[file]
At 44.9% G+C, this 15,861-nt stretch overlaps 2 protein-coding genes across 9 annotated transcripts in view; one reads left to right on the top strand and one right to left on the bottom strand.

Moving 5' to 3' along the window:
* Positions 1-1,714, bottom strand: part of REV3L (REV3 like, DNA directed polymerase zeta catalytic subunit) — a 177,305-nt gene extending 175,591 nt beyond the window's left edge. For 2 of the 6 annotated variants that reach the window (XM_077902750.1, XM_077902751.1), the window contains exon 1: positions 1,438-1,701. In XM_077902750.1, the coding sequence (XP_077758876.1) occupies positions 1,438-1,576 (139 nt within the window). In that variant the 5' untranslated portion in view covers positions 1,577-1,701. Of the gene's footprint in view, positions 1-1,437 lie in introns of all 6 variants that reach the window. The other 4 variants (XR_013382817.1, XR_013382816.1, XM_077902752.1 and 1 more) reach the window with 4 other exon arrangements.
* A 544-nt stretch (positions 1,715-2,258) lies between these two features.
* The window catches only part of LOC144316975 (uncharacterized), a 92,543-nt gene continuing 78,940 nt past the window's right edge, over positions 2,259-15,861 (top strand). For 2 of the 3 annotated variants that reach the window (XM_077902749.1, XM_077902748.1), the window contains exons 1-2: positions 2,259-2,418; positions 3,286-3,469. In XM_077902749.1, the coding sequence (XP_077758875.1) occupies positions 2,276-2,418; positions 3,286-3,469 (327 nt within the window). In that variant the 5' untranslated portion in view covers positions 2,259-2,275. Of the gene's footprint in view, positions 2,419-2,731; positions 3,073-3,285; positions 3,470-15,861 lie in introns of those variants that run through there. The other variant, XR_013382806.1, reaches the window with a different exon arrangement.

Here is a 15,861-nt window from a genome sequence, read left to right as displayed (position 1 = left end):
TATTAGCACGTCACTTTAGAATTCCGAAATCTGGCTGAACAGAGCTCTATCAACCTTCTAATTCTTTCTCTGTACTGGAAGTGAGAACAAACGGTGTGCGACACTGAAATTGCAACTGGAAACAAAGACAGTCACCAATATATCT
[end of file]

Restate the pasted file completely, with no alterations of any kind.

At 44.9% G+C, this 15,861-nt stretch overlaps 2 protein-coding genes across 9 annotated transcripts in view; one reads left to right on the top strand and one right to left on the bottom strand.

Moving 5' to 3' along the window:
* Positions 1-1,714, bottom strand: part of REV3L (REV3 like, DNA directed polymerase zeta catalytic subunit) — a 177,305-nt gene extending 175,591 nt beyond the window's left edge. For 2 of the 6 annotated variants that reach the window (XM_077902750.1, XM_077902751.1), the window contains exon 1: positions 1,438-1,701. In XM_077902750.1, the coding sequence (XP_077758876.1) occupies positions 1,438-1,576 (139 nt within the window). In that variant the 5' untranslated portion in view covers positions 1,577-1,701. Of the gene's footprint in view, positions 1-1,437 lie in introns of all 6 variants that reach the window. The other 4 variants (XR_013382817.1, XR_013382816.1, XM_077902752.1 and 1 more) reach the window with 4 other exon arrangements.
* A 544-nt stretch (positions 1,715-2,258) lies between these two features.
* The window catches only part of LOC144316975 (uncharacterized), a 92,543-nt gene continuing 78,940 nt past the window's right edge, over positions 2,259-15,861 (top strand). For 2 of the 3 annotated variants that reach the window (XM_077902749.1, XM_077902748.1), the window contains exons 1-2: positions 2,259-2,418; positions 3,286-3,469. In XM_077902749.1, the coding sequence (XP_077758875.1) occupies positions 2,276-2,418; positions 3,286-3,469 (327 nt within the window). In that variant the 5' untranslated portion in view covers positions 2,259-2,275. Of the gene's footprint in view, positions 2,419-2,731; positions 3,073-3,285; positions 3,470-15,861 lie in introns of those variants that run through there. The other variant, XR_013382806.1, reaches the window with a different exon arrangement.

Here is a 15,861-nt window from a genome sequence, read left to right as displayed (position 1 = left end):
TATTAGCACGTCACTTTAGAATTCCGAAATCTGGCTGAACAGAGCTCTATCAACCTTCTAATTCTTTCTCTGTACTGGAAGTGAGAACAAACGGTGTGCGACACTGAAATTGCAACTGGAAACAAAGACAGTCACCAATATATCT